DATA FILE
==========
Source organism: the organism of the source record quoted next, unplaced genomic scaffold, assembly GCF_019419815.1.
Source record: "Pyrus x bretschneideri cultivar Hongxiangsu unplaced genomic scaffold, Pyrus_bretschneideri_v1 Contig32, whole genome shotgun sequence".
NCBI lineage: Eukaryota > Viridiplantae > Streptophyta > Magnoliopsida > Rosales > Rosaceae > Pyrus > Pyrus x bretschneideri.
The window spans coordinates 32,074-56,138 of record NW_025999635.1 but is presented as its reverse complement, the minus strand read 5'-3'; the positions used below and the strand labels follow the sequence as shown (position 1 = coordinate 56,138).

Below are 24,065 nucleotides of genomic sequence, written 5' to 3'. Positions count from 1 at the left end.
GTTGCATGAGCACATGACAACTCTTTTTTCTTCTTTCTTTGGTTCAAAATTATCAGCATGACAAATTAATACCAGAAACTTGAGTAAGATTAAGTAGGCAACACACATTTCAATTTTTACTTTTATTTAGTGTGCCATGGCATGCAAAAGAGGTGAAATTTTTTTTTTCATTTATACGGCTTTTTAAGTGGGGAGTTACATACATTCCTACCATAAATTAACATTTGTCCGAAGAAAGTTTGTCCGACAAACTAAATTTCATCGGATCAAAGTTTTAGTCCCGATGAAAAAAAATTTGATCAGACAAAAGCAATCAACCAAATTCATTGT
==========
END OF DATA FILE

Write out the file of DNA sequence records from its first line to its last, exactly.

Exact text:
Source organism: the organism of the source record quoted next, unplaced genomic scaffold, assembly GCF_019419815.1.
Source record: "Pyrus x bretschneideri cultivar Hongxiangsu unplaced genomic scaffold, Pyrus_bretschneideri_v1 Contig32, whole genome shotgun sequence".
NCBI lineage: Eukaryota > Viridiplantae > Streptophyta > Magnoliopsida > Rosales > Rosaceae > Pyrus > Pyrus x bretschneideri.
The window spans coordinates 32,074-56,138 of record NW_025999635.1 but is presented as its reverse complement, the minus strand read 5'-3'; the positions used below and the strand labels follow the sequence as shown (position 1 = coordinate 56,138).

Below are 24,065 nucleotides of genomic sequence, written 5' to 3'. Positions count from 1 at the left end.
GTTGCATGAGCACATGACAACTCTTTTTTCTTCTTTCTTTGGTTCAAAATTATCAGCATGACAAATTAATACCAGAAACTTGAGTAAGATTAAGTAGGCAACACACATTTCAATTTTTACTTTTATTTAGTGTGCCATGGCATGCAAAAGAGGTGAAATTTTTTTTTTCATTTATACGGCTTTTTAAGTGGGGAGTTACATACATTCCTACCATAAATTAACATTTGTCCGAAGAAAGTTTGTCCGACAAACTAAATTTCATCGGATCAAAGTTTTAGTCCCGATGAAAAAAAATTTGATCAGACAAAAGCAATCAACCAAATTCATTGT